If internal HR can change its dogmatic ways, is there a future for the HRO provider?
by Paul Davies
From apes, to Homo sapiens, to who knows what, evolution is relentless. It weeds out the maladapted, offers opportunities to the versatile, and ensures that no species can, whatever its perceived superiority, grow complacent.
Though the business world is littered with the bones of those who fatally forgot this fact, outsourcing has, up until the global meltdown, had a reasonable spell, evolving from primordial origins in temping and catering to scale the cerebral heights of enterprise solutions and full-scope, transformational HRO.
But, while HRO has been elbowing out a perch on the Darwinian tree of evolving business life, the fat, global species of HR that it has been displacing has provided poor competition. Slow, inflexible, and tied to fixed locations, it was in a poor condition to resist the abrasive newcomer in the first place and is now perhaps already staring at its own extinction.
Or perhaps not.
It’s quite conceivable that the prehistoric, indigenous species may be evolving too. After all, the model used by providers can be adapted to an internal approach, and traditional companies have been offshoring work for some years without outsourcing.
Even without making dramatic technological or location changes, the lumbering dinosaurs of HR have been organizing administrative work to national centers and pulling site resources into central teams that work over the telephone rather than face to face.
They have also been dragging errant divisions into the global process space, convincing rabidly independent HR managers that “global standards” don’t just apply to product and branding strategies but also encompass HR systems and processes.
Often the cost benefit is restricted to productivity alone rather than the combination of productivity and labor arbitrage offered by HRO providers, but even here the incumbent species is evolving.
Two-tier wage structures have been around for a while and companies have long sought to shed higher-paid, long-serving employees through early retirement programs while retaining lower-paid, shorter service employees. In some traditional industries, the cost differential can be 30 percent to 40 percent.
Additionally, where centralized administration and query handling can be located in lower-cost areas of the same company, regional pay arbitrage can be exploited without outsourcing or even offshoring.
The internal restructuring is rarely accompanied by the case management and automatic processing technology one would typically see in an outsourced operation, but species don’t have to evolve along exactly the same lines. What’s important is whether they are adapting successfully to the changing environment.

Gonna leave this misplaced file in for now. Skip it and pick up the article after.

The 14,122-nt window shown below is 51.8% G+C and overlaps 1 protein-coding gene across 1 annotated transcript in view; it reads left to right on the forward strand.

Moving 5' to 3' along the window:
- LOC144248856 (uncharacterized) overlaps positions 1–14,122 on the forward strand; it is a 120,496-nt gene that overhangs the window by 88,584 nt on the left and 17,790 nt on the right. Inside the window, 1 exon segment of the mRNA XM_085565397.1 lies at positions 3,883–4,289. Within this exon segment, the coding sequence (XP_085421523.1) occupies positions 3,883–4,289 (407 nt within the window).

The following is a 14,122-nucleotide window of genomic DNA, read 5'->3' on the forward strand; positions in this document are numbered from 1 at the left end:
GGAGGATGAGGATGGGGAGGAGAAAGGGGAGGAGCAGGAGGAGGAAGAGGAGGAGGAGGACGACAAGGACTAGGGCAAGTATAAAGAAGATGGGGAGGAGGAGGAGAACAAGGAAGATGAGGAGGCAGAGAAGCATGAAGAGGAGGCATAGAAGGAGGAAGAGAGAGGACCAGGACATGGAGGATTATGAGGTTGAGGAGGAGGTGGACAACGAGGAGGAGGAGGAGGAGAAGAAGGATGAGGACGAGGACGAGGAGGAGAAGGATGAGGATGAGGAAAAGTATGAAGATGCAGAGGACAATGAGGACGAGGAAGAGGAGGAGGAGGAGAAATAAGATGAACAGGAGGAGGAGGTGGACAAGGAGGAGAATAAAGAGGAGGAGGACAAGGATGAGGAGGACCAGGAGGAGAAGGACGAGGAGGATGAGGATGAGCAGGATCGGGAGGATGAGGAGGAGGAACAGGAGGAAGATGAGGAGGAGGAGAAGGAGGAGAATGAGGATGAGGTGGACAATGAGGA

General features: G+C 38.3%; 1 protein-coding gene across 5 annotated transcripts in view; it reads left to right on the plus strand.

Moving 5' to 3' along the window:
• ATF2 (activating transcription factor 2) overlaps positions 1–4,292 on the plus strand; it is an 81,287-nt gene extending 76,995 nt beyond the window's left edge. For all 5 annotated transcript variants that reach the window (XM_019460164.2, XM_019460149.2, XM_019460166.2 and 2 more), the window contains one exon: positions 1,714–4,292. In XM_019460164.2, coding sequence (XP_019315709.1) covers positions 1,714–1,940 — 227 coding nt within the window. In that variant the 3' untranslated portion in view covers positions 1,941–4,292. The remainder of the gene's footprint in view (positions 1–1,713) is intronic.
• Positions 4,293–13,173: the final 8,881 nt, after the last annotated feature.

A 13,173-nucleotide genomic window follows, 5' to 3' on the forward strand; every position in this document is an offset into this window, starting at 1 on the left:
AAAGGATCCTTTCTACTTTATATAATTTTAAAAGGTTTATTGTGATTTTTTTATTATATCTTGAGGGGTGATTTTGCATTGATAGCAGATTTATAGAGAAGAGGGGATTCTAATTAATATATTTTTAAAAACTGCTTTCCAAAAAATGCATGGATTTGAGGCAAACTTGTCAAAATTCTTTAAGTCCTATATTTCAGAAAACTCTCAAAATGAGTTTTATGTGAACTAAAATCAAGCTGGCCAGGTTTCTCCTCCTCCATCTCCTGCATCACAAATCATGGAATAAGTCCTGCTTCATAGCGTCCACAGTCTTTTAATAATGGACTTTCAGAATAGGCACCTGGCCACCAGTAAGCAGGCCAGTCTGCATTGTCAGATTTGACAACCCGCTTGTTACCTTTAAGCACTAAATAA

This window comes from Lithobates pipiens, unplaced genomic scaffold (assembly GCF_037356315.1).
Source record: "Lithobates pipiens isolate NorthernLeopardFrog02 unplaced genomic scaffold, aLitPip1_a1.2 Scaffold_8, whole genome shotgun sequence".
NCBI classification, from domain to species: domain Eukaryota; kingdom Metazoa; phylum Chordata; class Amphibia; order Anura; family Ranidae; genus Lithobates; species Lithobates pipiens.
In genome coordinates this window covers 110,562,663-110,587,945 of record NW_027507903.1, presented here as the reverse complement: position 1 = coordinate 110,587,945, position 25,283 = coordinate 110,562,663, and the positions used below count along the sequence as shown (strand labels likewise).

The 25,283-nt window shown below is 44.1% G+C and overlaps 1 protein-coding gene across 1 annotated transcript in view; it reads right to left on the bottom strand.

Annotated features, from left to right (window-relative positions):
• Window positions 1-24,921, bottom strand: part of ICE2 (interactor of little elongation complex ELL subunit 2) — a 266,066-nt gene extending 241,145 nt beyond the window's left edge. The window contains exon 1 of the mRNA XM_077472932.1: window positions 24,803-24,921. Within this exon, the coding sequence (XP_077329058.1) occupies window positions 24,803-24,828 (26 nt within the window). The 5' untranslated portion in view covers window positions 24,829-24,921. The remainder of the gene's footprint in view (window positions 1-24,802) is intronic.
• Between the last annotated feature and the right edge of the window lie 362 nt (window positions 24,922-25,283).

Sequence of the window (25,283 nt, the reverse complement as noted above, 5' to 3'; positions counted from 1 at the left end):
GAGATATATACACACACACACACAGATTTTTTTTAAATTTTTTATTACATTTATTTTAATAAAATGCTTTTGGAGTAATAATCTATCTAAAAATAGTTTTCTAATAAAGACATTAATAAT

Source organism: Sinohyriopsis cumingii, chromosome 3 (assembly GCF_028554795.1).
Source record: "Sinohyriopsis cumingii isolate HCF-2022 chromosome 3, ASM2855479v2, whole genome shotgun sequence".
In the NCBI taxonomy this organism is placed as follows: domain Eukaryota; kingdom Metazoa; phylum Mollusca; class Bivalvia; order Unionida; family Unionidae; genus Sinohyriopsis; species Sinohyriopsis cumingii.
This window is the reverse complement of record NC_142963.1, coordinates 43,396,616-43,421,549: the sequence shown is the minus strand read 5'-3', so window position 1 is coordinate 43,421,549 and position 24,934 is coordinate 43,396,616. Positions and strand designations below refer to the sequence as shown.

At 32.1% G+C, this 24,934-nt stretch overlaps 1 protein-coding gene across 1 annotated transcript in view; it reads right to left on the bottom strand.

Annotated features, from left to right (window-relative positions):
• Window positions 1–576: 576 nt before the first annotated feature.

One recent example suggesting that traditional HR may still avoid extinction occurred in one of the most unlikely places: old style, “closed shop” unionism.
The Irish company in question, beset by labor costs that were 50 percent higher than those of competitors and working practices that dated back to 1970s agreements, decided to outsource about half of its workforce.
At the ninth hour, just after the successful provider had been identified, the union made a bid of its own. It involved replacing the current 18 grades with five broad classifications and having five incremental salary steps in each new classification instead of the 22 that existed in most current grades. The proposed pay was 40 percent lower than where it is currently and in line with that of competitors. Additionally, overtime rates, shift premiums, working time, and working practices were all to be brought in line with the competition, and employees were asked to voluntarily move to the new arrangements.
While the proposal itself was jaw-dropping enough, the fact that 80 percent of employees volunteered for the new employment contract was mind boggling. Of course, the sweetener that made it all possible was that each volunteer had to be made redundant on a lottery-size package before he/she could be rehired on the new terms. However, in the European environment where workers would have had to transfer to the provider on their current terms and conditions anyway, the financials made sense.
It’s not the kind of deal to roll back the outsourcing revolution, but it does show that traditional social partnerships can deliver innovative solutions. After all, this was not just a pay cut; it was a wholesale, long-term resetting of the rules for the current workforce and was achieved voluntarily.
The beauty of evolution is exactly this propensity to throw up the perfect adaptation to an external challenge. And it doesn’t matter that this particular solution might not represent that adaptation. The point is that traditional HR is still alive and evolving. If it ever manages to permanently match outsourcing providers’ costs, how will the providers evolve to stay in existence?